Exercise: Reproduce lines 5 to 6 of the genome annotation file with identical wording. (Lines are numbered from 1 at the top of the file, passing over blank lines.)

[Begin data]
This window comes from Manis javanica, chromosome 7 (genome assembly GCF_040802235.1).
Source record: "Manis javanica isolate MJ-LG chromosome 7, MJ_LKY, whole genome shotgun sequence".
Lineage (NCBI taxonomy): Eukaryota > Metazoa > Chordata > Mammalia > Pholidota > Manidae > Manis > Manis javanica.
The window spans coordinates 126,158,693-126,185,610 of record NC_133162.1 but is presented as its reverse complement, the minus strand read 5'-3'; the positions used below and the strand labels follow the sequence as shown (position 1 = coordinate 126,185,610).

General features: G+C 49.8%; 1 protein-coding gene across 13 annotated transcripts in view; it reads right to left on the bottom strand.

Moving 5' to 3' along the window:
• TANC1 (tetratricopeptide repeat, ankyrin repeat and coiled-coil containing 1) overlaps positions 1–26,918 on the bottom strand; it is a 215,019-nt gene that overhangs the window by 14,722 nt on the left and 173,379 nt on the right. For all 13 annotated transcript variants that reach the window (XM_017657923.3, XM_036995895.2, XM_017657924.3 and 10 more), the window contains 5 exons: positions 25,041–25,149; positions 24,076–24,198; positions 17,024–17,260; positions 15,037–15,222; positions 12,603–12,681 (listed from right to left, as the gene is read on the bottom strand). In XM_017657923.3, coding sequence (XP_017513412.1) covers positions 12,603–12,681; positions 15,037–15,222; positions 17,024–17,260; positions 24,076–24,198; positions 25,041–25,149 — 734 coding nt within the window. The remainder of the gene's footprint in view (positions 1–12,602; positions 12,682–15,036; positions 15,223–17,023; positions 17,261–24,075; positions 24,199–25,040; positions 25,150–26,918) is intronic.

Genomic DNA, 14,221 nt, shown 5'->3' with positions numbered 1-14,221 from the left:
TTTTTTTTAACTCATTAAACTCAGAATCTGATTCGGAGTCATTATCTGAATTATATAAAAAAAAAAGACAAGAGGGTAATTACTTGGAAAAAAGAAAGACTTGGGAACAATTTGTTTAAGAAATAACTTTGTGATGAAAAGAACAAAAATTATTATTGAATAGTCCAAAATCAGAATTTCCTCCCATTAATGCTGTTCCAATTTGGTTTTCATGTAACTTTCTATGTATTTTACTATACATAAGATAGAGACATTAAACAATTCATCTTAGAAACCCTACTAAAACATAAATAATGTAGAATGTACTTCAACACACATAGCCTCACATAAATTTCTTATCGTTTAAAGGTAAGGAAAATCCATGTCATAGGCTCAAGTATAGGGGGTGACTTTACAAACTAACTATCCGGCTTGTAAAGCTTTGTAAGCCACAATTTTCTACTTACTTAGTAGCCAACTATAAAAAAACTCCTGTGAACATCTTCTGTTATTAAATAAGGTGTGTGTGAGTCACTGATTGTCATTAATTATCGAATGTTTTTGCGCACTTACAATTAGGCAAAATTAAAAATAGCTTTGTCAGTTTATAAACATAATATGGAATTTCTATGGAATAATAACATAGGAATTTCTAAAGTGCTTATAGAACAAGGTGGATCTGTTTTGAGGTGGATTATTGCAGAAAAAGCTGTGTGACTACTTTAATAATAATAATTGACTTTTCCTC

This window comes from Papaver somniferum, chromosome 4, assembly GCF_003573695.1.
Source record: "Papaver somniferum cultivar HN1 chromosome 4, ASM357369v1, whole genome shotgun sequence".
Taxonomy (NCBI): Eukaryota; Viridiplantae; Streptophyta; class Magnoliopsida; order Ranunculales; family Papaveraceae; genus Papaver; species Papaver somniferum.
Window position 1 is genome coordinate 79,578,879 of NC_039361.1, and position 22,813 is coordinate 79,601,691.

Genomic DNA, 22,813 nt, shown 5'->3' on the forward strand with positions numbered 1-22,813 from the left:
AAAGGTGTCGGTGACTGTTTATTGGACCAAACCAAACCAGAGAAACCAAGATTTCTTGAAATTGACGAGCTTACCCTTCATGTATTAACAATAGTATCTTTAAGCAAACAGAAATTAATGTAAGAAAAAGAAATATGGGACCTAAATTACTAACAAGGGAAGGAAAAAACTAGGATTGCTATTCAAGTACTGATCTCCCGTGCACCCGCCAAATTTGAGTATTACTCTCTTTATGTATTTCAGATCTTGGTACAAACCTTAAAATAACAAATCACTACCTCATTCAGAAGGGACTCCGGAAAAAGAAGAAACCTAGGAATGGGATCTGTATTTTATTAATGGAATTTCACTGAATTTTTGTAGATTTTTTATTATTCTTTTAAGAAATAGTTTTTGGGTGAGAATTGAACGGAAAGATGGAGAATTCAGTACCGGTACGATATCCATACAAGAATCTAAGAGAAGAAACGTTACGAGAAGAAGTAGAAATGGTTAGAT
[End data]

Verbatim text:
General features: G+C 49.8%; 1 protein-coding gene across 13 annotated transcripts in view; it reads right to left on the bottom strand.

Moving 5' to 3' along the window: